Will your job be around in 20 years?

robot arm, AI, automation

It has been reported that as many as one in three jobs in London will be lost to automation by 2038.

That’s a shocking statistic, but what does this really mean – should candidates fear for their future, or recognise the opportunities that technology will present?

According to research conducted by Gartner, as many as 1.8 million jobs (a third of all jobs in the capital) will be replaced by robots by 2020. By 2025, it predicts that number will have risen even further. However, while there is no doubting that artificial intelligence (AI) will replace many manual tasks, it will actually create more new jobs than those that will be lost.

In fact, the research shows that an additional 2.3 million will be created within the next two years, with two million more added to the economy by 2025. Technology, it seems, is actually good for candidates, and the increased use of AI should be welcomed not feared. This isn’t anything new, though.

Indeed, history has shown us time and again that when new technologies enter the workplace, new job opportunities come into being. Take the Spinning Jenny as a case in point.

In the late 1700s, weaving was done by hand and was a slow, labour intensive activity. The Spinning Jenny effectively automated the process, and while the role of the traditional weaver had changed irreversibly, they adopted new skills to complement this new technology. Their role had evolved in much the same way as the telephone, motor car and modern-day computer prompted the evolution of a new breed of roles.

This is what AT&T also realised. In 2013, the telecoms giant sought to address their changing workforce needs. They recognised that almost half of its entire employee base was in jobs that are unlikely to exist by 2020, so they decided to retrain 100,000 of their 240,000 employees, rather than reduce their headcount over time. It was a bold move, and one that paid off.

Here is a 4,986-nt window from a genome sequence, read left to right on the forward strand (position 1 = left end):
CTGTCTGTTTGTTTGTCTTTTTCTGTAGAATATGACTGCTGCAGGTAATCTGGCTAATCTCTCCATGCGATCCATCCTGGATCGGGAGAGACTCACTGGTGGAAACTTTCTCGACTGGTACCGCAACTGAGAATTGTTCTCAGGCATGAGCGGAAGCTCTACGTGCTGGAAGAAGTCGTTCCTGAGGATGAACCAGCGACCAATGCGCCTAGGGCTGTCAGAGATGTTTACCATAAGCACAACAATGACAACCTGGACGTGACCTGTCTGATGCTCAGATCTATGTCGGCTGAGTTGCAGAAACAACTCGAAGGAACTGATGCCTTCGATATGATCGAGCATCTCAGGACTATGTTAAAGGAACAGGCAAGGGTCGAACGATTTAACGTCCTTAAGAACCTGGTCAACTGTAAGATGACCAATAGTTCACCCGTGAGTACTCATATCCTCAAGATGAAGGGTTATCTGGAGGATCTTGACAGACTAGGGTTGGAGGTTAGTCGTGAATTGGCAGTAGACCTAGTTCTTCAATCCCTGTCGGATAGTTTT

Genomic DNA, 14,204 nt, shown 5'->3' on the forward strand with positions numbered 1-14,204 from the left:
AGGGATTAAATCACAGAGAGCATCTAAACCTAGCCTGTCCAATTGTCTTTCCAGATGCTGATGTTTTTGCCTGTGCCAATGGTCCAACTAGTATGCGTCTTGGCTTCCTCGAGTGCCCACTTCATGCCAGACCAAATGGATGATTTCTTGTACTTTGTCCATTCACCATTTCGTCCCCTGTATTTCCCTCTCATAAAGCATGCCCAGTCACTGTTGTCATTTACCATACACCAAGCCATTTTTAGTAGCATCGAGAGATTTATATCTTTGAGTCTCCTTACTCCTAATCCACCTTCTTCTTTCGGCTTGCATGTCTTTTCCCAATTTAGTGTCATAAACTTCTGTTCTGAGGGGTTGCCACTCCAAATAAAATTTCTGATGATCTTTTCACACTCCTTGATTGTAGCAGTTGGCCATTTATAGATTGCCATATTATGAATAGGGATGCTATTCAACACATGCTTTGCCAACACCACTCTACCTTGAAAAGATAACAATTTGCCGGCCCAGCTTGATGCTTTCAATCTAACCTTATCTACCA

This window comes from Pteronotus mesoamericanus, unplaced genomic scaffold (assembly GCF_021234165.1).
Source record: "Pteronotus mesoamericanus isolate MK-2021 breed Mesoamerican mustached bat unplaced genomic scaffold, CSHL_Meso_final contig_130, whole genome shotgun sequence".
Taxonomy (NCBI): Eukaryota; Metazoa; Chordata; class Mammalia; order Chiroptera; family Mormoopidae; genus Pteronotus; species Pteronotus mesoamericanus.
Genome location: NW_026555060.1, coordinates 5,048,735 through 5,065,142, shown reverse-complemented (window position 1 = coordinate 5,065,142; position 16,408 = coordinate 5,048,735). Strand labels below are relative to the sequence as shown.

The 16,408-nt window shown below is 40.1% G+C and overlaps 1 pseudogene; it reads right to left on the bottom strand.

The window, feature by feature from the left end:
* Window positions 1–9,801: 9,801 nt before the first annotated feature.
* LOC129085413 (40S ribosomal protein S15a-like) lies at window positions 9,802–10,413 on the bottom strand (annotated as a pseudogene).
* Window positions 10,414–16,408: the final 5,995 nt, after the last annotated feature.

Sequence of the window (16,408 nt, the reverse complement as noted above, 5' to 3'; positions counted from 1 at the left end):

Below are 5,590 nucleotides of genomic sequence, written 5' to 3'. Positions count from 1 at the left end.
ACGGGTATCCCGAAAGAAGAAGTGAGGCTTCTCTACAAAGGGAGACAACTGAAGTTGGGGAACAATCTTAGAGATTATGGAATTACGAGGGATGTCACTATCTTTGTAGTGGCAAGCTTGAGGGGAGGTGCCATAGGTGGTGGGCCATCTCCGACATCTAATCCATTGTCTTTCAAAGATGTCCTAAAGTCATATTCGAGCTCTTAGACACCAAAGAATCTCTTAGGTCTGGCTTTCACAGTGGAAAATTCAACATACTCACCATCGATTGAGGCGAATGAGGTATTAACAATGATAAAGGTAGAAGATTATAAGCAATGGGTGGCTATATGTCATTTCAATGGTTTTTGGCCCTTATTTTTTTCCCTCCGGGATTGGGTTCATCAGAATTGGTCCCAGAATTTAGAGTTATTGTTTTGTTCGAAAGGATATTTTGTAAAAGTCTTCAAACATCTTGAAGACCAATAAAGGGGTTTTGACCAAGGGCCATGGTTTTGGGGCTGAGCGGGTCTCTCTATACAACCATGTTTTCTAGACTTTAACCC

AT&T wanted to retain the value and knowledge their people had, rather than lay people off. In doing so, the company has reported an increase in revenues, and since become listed as one of the top 100 employers in America.

The automation of jobs will certainly happen, but the pace of change will be much slower than many people suggest. While people are willing to embrace change, there are many roles that are uniquely human – many aspects of sales, marketing, finance and HR for instance are and will always be more effectively handled by people.

Yes, robots can mimic certain traits, such as critical thinking and problem solving. But empathy, emotional intelligence and that personal touch can only be provided by people. A jobless future because of the rise of the robots is the stuff of science fiction, rather than practical reality.

Machines will most certainly – and absolutely should – do much of the mundane and repetitive work. In doing so, they allow people to learn new skills, and perform those tasks that add greater value to the business.

Kate AllenAbout the author

Kate Allen is the MD of Allen Associates, one of Oxfordshire’s leading independent recruitment agencies, that specialises in Marketing, Finance, PA/Admin and HR roles. In the summer of 2018, Allen Associates launched their first London office, specialising in Marketing, HR and PA/Admin roles.

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